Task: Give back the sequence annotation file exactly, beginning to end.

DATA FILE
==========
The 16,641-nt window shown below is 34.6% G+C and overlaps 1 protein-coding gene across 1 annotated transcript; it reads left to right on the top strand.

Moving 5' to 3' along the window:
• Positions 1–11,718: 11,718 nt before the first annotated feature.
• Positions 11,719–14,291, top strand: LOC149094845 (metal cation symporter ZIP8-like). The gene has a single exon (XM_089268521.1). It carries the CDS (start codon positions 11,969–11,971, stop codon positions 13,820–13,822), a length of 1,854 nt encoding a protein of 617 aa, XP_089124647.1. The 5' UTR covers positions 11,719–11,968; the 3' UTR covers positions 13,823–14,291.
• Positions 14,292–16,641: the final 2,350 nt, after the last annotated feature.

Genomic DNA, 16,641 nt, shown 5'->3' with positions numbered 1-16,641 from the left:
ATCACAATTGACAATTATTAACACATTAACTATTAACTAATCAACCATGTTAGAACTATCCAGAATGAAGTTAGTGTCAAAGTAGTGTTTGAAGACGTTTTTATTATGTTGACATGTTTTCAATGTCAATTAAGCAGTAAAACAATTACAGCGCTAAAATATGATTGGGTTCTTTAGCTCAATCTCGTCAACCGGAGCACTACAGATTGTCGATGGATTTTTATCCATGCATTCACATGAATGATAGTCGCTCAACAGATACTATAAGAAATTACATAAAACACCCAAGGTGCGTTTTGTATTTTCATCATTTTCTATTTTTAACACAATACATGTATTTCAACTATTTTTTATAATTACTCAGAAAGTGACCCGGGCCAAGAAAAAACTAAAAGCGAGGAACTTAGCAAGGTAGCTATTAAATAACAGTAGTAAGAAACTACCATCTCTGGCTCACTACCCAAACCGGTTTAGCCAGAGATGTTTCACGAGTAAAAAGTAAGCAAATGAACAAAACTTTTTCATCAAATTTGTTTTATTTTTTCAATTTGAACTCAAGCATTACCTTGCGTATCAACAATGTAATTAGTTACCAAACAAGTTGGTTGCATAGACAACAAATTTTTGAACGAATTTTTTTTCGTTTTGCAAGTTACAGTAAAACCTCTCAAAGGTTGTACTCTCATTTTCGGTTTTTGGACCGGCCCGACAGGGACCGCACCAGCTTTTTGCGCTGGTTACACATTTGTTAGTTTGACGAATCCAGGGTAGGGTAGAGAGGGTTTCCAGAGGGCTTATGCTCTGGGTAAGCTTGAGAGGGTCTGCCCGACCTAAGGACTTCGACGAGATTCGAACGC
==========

The 16,641-nt window shown below is 34.6% G+C and overlaps 1 protein-coding gene across 1 annotated transcript; it reads left to right on the top strand.

Moving 5' to 3' along the window:
• Positions 1–11,718: 11,718 nt before the first annotated feature.
• Positions 11,719–14,291, top strand: LOC149094845 (metal cation symporter ZIP8-like). The gene has a single exon (XM_089268521.1). It carries the CDS (start codon positions 11,969–11,971, stop codon positions 13,820–13,822), a length of 1,854 nt encoding a protein of 617 aa, XP_089124647.1. The 5' UTR covers positions 11,719–11,968; the 3' UTR covers positions 13,823–14,291.
• Positions 14,292–16,641: the final 2,350 nt, after the last annotated feature.

Genomic DNA, 16,641 nt, shown 5'->3' with positions numbered 1-16,641 from the left:
ATCACAATTGACAATTATTAACACATTAACTATTAACTAATCAACCATGTTAGAACTATCCAGAATGAAGTTAGTGTCAAAGTAGTGTTTGAAGACGTTTTTATTATGTTGACATGTTTTCAATGTCAATTAAGCAGTAAAACAATTACAGCGCTAAAATATGATTGGGTTCTTTAGCTCAATCTCGTCAACCGGAGCACTACAGATTGTCGATGGATTTTTATCCATGCATTCACATGAATGATAGTCGCTCAACAGATACTATAAGAAATTACATAAAACACCCAAGGTGCGTTTTGTATTTTCATCATTTTCTATTTTTAACACAATACATGTATTTCAACTATTTTTTATAATTACTCAGAAAGTGACCCGGGCCAAGAAAAAACTAAAAGCGAGGAACTTAGCAAGGTAGCTATTAAATAACAGTAGTAAGAAACTACCATCTCTGGCTCACTACCCAAACCGGTTTAGCCAGAGATGTTTCACGAGTAAAAAGTAAGCAAATGAACAAAACTTTTTCATCAAATTTGTTTTATTTTTTCAATTTGAACTCAAGCATTACCTTGCGTATCAACAATGTAATTAGTTACCAAACAAGTTGGTTGCATAGACAACAAATTTTTGAACGAATTTTTTTTCGTTTTGCAAGTTACAGTAAAACCTCTCAAAGGTTGTACTCTCATTTTCGGTTTTTGGACCGGCCCGACAGGGACCGCACCAGCTTTTTGCGCTGGTTACACATTTGTTAGTTTGACGAATCCAGGGTAGGGTAGAGAGGGTTTCCAGAGGGCTTATGCTCTGGGTAAGCTTGAGAGGGTCTGCCCGACCTAAGGACTTCGACGAGATTCGAACGC